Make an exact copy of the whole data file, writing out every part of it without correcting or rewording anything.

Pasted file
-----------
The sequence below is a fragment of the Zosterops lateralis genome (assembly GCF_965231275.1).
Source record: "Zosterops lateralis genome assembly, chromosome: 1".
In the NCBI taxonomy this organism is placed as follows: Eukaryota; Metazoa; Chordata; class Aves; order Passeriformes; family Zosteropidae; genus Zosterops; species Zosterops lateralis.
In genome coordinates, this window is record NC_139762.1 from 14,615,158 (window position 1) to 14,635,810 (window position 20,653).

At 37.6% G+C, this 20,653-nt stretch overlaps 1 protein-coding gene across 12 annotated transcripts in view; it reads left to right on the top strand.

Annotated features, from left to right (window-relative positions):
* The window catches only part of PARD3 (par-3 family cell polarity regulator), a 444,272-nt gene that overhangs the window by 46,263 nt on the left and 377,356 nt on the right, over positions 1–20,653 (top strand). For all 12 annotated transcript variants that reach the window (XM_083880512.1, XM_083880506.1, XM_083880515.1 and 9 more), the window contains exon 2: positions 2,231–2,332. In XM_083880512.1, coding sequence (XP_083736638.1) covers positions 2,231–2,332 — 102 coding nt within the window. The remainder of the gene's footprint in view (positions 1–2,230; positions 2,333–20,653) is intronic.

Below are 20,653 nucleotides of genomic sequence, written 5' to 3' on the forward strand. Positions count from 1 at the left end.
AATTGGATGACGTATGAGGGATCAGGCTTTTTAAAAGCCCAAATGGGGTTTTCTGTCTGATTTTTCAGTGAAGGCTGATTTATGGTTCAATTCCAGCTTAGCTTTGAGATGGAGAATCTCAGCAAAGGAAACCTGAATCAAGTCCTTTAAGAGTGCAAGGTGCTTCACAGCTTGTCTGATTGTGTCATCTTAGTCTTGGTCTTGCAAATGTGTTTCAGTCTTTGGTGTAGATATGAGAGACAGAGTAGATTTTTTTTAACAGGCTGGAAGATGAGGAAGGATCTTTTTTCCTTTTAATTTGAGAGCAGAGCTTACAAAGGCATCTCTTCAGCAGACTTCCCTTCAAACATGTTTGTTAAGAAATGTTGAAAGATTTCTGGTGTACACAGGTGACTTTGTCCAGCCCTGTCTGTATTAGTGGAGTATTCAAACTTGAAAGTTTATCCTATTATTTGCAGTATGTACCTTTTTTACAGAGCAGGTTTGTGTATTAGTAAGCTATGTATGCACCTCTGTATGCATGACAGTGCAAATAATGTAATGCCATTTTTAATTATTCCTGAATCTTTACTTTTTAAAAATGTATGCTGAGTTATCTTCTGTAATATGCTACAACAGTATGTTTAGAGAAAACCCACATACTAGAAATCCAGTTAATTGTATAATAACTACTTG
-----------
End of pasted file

The sequence below is a fragment of the Zosterops lateralis genome (assembly GCF_965231275.1).
Source record: "Zosterops lateralis genome assembly, chromosome: 1".
In the NCBI taxonomy this organism is placed as follows: Eukaryota; Metazoa; Chordata; class Aves; order Passeriformes; family Zosteropidae; genus Zosterops; species Zosterops lateralis.
In genome coordinates, this window is record NC_139762.1 from 14,615,158 (window position 1) to 14,635,810 (window position 20,653).

At 37.6% G+C, this 20,653-nt stretch overlaps 1 protein-coding gene across 12 annotated transcripts in view; it reads left to right on the top strand.

Annotated features, from left to right (window-relative positions):
* The window catches only part of PARD3 (par-3 family cell polarity regulator), a 444,272-nt gene that overhangs the window by 46,263 nt on the left and 377,356 nt on the right, over positions 1–20,653 (top strand). For all 12 annotated transcript variants that reach the window (XM_083880512.1, XM_083880506.1, XM_083880515.1 and 9 more), the window contains exon 2: positions 2,231–2,332. In XM_083880512.1, coding sequence (XP_083736638.1) covers positions 2,231–2,332 — 102 coding nt within the window. The remainder of the gene's footprint in view (positions 1–2,230; positions 2,333–20,653) is intronic.

Below are 20,653 nucleotides of genomic sequence, written 5' to 3' on the forward strand. Positions count from 1 at the left end.
AATTGGATGACGTATGAGGGATCAGGCTTTTTAAAAGCCCAAATGGGGTTTTCTGTCTGATTTTTCAGTGAAGGCTGATTTATGGTTCAATTCCAGCTTAGCTTTGAGATGGAGAATCTCAGCAAAGGAAACCTGAATCAAGTCCTTTAAGAGTGCAAGGTGCTTCACAGCTTGTCTGATTGTGTCATCTTAGTCTTGGTCTTGCAAATGTGTTTCAGTCTTTGGTGTAGATATGAGAGACAGAGTAGATTTTTTTTAACAGGCTGGAAGATGAGGAAGGATCTTTTTTCCTTTTAATTTGAGAGCAGAGCTTACAAAGGCATCTCTTCAGCAGACTTCCCTTCAAACATGTTTGTTAAGAAATGTTGAAAGATTTCTGGTGTACACAGGTGACTTTGTCCAGCCCTGTCTGTATTAGTGGAGTATTCAAACTTGAAAGTTTATCCTATTATTTGCAGTATGTACCTTTTTTACAGAGCAGGTTTGTGTATTAGTAAGCTATGTATGCACCTCTGTATGCATGACAGTGCAAATAATGTAATGCCATTTTTAATTATTCCTGAATCTTTACTTTTTAAAAATGTATGCTGAGTTATCTTCTGTAATATGCTACAACAGTATGTTTAGAGAAAACCCACATACTAGAAATCCAGTTAATTGTATAATAACTACTTG